Today’s front page splash in the FT is news that Government are moving fast to a relaxed position for UK insurers writing capital intensive annuity business.
Just published: front page of the Financial Times, UK edition, Friday 11 February https://t.co/7pah7kWWOD pic.twitter.com/hJrz29qjQg
— Financial Times (@FinancialTimes) February 10, 2022
I don’t want this blog to become a secondary market in FT tittle-tattle , so I’ve tried to work out what’s behind the headline.
There’s Andrew Bailey’s speech where he makes it clear he’s all for the insurance companies getting away with it (plus ca change).
Governor Andrew Bailey hinted at the overhaul in a speech to The City UK on Thursday evening, telling financiers “the case for reform is clear” and pointing to ways to “enable more support from insurers for productive finance and infrastructure investment” while not compromising policyholders’ money.
But for the most part this is “Government sources” at work. It seems there are two areas of relaxation
- The reserving insurers must provide when selling guarantees.
- The rules governing the matching of assets to back those guarantees.
It amounts to Jonny foreigner being a little too restrictive while Bulldog Boris (and his side-pup Rishi) feel that up to £95bn can be freed up by the big insurers to fund projects typically funded by the taxpayer.
Xenophobia plays a large part in this. The chief culprits fingered are Australian and Canadian pension funds lining up their pension capital to invest in our infrastructure. Remember that the next time your car breaks an axel driving through a pothole on the M62.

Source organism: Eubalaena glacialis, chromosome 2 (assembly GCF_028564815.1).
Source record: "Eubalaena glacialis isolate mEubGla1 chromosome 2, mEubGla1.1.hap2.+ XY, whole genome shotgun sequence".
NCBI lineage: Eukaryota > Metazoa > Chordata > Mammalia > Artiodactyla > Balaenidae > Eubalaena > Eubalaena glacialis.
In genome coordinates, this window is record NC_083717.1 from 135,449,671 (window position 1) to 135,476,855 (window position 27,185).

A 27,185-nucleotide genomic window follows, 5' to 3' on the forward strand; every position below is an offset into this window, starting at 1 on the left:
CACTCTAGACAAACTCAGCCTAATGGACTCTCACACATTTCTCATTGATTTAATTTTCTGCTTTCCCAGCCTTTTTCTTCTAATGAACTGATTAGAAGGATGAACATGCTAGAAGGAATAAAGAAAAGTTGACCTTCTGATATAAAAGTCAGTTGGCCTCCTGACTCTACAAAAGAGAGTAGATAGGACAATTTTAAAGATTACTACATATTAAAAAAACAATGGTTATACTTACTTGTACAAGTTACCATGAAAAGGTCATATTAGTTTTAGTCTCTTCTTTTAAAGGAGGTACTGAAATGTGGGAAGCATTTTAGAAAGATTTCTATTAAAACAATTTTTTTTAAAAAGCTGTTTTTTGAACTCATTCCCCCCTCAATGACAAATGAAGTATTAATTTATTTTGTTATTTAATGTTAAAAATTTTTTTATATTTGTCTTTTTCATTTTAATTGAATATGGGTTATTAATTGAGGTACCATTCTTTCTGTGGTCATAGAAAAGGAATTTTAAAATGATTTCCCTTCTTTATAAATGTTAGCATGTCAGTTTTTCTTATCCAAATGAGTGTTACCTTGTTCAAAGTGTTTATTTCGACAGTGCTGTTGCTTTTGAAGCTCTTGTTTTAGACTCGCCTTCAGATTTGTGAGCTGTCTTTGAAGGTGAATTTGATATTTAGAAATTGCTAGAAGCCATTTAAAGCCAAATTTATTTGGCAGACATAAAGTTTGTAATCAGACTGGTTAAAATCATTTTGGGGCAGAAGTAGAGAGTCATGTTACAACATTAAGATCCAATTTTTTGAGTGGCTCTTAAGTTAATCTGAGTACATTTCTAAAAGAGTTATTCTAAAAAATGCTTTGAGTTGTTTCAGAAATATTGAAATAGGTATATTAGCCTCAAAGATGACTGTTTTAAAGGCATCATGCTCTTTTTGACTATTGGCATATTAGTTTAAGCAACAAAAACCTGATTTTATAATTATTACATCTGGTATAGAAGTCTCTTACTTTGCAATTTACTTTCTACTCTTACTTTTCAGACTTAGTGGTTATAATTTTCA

As a wheeze for reducing the national debt, it looks like a good one. A simple risk transfer from the tax-payer to the pensioner , the pensioner typically being an annuitant whose pension has been bought out.
Certainly this looks like an easier market to go after than workplace pensions. Trustees and the boards of LGPS pension funds are making alarming noises about fiduciary duty when called upon to spark the investment big bang and level-up Britain to the cushy lifestyle of the South East.
And it appeases the ABI who have been on the moan over the granting of Clara the right to operate as a Superfund (with Pension Superfund hopefully following soon). The move would of course narrow the gap between insurers and superfunds and could conceivably make superfunds redundant were the PRA to throw three sheets to the wind.
The ABI are rather more powerful a lobby than the consumer who seems to be represented in this discussion by nobody at all, except perhaps by some sceptical FT journalists, who can be heard sotto voce in the article.
“Johnson is desperate to prove that Brexit is delivering benefits…”
Johnson this week made Jacob Rees-Mogg, a leading Leaver, his new “Brexit opportunities” minister, ordering him to come up with 1,000 EU rules to scrap.
City regulators have been cautious about reform, arguing that policyholders need to be protected against the risk of their insurer going bust.
Wrangling between the Treasury and regulators on the issue has dragged on for months.
The four FT journalists on the case (Jo Cumbo, George Parker, Laura Noonan and Daniel Thomas), seem to have arrived at a consensus that this is part of Downing Street’s get out of jail card. Certainly it’s a motley crew who they’ve lined up to champion the policy and I suspect a few eyebrows will be raised by those reading this account as to just how independent the Banks of England and PRA are from political pressure.
But the bigger picture may prevail, we may get Britain built back on the back of annuitant’s money without that back getting broken. In the nineteenth century the world danced to our Gold Standard. Plus ca change?
The Insurance lobby
If you have 1.25 hours to spare, you might like to hear the insurance lobby at work and the Government’s argument for weakening Solvency II and admitting riskier assets into the match , here’s Conservative Home’s video.